Highlights of new rules

On 8 September 2022, new refund rules will come into effect under the Air Passenger Protection Regulations (APPRs). In particular, the APPRs will include rules governing air carriers' obligations in cases of flight cancellation or lengthy delay caused by situations outside their control and where alternate arrangements cannot be provided to affected passengers within a reasonable time.


These new rules are being brought in to fill a gap in the regulations that was discovered at the outset of the covid-19 pandemic, after restrictions on travel resulted in the mass cancellation of flights around the world. At the time, the APPRs, which had come into full effect just months before the declaration of the pandemic, did not require carriers to refund passengers except when the reason for the flight disruption was caused by reasons within the carrier's control. Where other jurisdictions, including the European Union and the United States, required airlines to provide refunds to passengers whose flights had been cancelled due to the pandemic, this was not the case in Canada.

After several Canadian airlines refused to provide refunds to Canadian passengers – instead, they announced policies through which affected passengers could claim vouchers or travel credits – there was an outcry in the media and a number of proposed class actions were launched. That pressure (and, in some cases, conditions attached to financial support provided by the federal government to those carriers that accepted it) eventually caused most carriers to change their policies and start providing refunds.

In addition, in December 2020, the minister of transport directed the Canadian Transportation Agency to make regulations to address the regulatory gap relating to flight disruptions in situations outside a carrier's control.

After two periods of consultation, on 22 June 2022, the Agency published the new regulations in their final form.

Highlights of new rules

As was the case before, where there is a flight cancellation or a delay of three hours or more, carriers must rebook affected passengers on the next available flight operated by them or a partner airline.

However, under the new rules, if a confirmed reservation cannot be provided on a flight leaving within 48 hours of the original departure time, carriers must offer a choice between a refund or a booking on the next available flight. In the case of large carriers – that is, those that have transported at least 2 million passengers during each of the past two calendar years – the "next available flight" must take account not only of those that they or their partners operate, but also of flights operated by other carriers, including competitors.

In addition, even if they initially choose the rebooking option, passengers will be able to change their decision and opt for a refund at any time prior to being provided a confirmed reservation on another flight.

In terms of what is covered, the new rules governing refunds where the delay or cancellation is outside of the carrier's control will mirror the existing refund rules that apply where the cause of the disruption is within its control:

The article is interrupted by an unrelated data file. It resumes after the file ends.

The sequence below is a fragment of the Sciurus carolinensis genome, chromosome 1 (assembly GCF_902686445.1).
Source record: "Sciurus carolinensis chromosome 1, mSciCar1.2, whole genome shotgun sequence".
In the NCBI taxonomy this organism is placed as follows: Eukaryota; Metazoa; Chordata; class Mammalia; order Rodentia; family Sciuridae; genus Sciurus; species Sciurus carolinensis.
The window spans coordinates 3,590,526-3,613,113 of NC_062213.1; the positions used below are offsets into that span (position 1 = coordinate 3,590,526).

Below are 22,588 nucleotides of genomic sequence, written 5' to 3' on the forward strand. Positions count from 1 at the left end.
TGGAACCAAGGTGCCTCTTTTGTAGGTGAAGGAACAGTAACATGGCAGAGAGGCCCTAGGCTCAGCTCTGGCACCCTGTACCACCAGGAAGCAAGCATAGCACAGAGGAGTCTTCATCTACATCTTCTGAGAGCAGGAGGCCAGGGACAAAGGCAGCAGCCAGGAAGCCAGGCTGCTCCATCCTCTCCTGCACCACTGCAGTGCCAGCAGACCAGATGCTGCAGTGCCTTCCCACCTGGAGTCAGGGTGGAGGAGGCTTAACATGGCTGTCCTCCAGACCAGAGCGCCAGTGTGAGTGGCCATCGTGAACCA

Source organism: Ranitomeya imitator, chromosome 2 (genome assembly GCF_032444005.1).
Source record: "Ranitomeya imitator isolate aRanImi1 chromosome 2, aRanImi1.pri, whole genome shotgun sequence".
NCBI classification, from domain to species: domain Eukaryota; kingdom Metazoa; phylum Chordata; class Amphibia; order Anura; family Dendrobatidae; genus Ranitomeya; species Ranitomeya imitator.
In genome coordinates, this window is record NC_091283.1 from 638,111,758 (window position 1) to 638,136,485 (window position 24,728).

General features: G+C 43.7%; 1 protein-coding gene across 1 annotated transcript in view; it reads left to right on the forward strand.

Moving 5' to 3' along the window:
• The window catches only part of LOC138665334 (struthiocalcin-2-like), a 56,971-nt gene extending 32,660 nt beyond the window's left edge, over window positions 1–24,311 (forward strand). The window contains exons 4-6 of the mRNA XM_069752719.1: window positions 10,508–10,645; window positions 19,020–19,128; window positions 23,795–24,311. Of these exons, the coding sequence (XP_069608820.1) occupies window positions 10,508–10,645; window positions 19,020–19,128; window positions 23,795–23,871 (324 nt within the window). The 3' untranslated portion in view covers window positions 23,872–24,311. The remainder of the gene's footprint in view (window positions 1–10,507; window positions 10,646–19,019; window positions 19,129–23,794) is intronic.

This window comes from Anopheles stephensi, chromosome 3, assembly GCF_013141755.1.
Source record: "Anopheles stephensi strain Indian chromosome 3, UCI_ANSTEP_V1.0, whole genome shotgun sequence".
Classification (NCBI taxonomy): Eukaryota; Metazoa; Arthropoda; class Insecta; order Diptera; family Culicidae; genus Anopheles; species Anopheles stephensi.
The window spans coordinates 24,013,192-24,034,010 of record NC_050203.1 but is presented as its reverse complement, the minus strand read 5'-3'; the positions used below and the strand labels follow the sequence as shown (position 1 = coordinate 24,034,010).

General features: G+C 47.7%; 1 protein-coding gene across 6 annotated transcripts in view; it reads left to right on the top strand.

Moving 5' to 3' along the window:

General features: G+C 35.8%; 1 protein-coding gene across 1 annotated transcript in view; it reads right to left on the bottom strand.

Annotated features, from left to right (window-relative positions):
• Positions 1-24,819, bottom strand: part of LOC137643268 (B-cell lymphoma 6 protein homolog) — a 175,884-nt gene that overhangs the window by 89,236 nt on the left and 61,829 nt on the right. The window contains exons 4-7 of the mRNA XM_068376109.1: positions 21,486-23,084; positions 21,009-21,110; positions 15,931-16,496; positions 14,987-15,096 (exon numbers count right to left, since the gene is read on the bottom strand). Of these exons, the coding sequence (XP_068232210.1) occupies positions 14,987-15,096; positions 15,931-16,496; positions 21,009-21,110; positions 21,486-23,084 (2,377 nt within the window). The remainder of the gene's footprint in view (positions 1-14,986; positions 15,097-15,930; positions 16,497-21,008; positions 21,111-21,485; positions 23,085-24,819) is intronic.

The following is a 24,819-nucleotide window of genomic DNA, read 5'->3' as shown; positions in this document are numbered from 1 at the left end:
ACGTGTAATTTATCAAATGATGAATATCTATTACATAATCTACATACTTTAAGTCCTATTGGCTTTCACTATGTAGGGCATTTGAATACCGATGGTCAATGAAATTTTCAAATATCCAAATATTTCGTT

• The refund must cover the unused portion of the ticket, and any unused add-on services (eg, seat selection or extra baggage) the passenger paid for.
  • If the passenger is no longer at their point of origin and their travel no longer serves a purpose, in addition to refunding the cost of the ticket (and any additional services), the carrier must book the passenger on a flight back to their point of origin at no cost.

However, where, currently, any refund must be paid to the person who purchased the ticket or service "using the method used for the original payment", the new rules will allow for alternative methods, if certain strict requirements are adhered to. In particular, while the default will be that any refunds required by the APPRs be paid to the purchaser using the method used for the original payment, the new rules will allow them to be provided in "another form" – such as a voucher or travel credit – if the following conditions are met:

  • The person entitled to the refund has been informed in writing of the monetary value of the original ticket or additional service and the availability of a refund by the method used for the original payment.
  • The "other form" in which the refund is to be provided does not expire.
  • The person entitled to the refund confirms, in writing, that they have been informed of their right to receive the refund by the method used for the original payment and that they have chosen to receive the refund in another form.

These requirements for providing a refund in an alternative form mirror those that currently apply to the obligation to pay standard compensation for inconvenience where these payments are required under the APPRs.

When the new regulations come into effect, all refunds required under the APPRs must be provided within 30 days after the obligation is triggered.

For further information on this topic please contact Carlos P Martins or Andrew MacDonald at WeirFoulds LLP by telephone (+1 416 365 1110) or email ([email protected] or [email protected]). The WeirFoulds LLP website can be accessed at